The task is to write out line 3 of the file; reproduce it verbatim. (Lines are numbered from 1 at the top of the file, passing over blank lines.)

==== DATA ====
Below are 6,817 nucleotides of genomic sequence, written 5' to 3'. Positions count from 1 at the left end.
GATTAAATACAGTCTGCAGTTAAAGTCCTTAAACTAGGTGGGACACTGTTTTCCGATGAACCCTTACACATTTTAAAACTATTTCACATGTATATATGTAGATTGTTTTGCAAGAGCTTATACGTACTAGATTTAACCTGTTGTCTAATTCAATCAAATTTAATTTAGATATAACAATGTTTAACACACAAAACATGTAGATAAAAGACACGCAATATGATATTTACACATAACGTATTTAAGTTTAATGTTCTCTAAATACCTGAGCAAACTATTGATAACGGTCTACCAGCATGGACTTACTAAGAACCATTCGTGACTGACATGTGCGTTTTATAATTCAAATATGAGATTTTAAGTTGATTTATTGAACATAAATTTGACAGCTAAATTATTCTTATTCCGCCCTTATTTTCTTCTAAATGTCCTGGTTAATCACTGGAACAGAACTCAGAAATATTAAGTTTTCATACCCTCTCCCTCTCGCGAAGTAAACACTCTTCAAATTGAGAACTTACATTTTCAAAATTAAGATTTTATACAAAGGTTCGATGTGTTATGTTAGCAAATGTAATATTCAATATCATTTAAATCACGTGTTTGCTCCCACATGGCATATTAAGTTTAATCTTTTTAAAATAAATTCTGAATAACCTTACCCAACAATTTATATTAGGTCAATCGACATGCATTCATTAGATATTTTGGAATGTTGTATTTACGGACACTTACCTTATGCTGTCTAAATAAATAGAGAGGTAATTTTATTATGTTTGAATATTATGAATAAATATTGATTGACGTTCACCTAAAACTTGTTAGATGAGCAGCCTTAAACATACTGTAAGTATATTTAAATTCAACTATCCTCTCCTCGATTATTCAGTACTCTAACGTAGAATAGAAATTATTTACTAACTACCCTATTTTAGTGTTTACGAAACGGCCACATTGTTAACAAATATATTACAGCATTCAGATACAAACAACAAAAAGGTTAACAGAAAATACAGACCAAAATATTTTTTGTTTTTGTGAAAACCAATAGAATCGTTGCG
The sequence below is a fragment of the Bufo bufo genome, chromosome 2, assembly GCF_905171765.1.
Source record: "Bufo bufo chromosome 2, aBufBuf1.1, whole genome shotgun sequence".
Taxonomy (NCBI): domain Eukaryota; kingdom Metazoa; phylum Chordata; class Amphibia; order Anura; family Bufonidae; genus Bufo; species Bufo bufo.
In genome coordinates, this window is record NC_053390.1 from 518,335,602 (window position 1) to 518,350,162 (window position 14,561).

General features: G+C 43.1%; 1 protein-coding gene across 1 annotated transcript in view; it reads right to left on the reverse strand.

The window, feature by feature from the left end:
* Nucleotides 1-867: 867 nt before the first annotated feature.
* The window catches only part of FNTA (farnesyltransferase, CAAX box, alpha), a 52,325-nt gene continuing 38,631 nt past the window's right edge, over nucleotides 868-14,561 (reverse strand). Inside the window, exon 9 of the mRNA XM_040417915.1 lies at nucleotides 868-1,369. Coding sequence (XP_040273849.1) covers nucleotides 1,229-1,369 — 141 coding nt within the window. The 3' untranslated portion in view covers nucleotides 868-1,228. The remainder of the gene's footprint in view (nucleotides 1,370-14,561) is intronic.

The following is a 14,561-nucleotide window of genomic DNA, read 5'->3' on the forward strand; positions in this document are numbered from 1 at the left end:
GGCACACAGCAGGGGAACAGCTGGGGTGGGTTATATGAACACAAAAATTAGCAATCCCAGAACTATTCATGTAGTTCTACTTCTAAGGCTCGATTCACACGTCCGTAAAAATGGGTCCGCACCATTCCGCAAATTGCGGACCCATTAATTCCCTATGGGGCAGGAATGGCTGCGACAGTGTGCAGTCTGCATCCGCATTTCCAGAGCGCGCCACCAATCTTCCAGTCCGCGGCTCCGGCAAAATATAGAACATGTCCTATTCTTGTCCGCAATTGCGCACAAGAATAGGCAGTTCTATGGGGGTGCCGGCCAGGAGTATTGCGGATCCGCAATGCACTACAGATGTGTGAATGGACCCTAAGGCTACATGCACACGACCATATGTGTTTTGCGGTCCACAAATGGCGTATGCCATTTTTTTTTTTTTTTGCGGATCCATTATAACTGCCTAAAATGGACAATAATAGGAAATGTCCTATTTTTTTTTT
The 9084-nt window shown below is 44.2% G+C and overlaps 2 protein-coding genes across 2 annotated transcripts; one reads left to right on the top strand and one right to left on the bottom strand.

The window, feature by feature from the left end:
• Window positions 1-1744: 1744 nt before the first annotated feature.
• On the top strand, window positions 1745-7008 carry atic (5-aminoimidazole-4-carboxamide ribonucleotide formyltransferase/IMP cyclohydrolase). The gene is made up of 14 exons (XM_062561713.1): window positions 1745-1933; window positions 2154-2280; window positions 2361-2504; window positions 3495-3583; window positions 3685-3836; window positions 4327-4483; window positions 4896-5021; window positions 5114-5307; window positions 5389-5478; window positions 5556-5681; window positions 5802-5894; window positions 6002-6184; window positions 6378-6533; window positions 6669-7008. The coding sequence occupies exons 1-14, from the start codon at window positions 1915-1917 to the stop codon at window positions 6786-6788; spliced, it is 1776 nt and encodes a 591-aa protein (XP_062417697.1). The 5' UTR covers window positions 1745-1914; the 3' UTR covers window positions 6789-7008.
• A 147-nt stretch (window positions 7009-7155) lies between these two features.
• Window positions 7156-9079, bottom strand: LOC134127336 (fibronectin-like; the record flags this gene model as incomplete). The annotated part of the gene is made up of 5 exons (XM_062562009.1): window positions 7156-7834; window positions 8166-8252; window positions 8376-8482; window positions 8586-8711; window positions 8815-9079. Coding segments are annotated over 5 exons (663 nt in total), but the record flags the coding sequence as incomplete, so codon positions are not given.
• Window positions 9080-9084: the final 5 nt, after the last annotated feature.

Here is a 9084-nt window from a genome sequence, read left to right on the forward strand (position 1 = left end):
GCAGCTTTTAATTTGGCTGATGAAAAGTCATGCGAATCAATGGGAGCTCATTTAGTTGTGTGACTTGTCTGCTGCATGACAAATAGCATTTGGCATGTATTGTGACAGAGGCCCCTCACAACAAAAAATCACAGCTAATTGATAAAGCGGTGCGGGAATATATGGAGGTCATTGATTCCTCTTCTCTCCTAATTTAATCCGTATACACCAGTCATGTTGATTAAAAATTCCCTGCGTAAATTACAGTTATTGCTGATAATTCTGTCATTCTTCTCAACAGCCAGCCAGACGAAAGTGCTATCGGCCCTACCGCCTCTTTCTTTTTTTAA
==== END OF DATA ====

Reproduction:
The sequence below is a fragment of the Bufo bufo genome, chromosome 2, assembly GCF_905171765.1.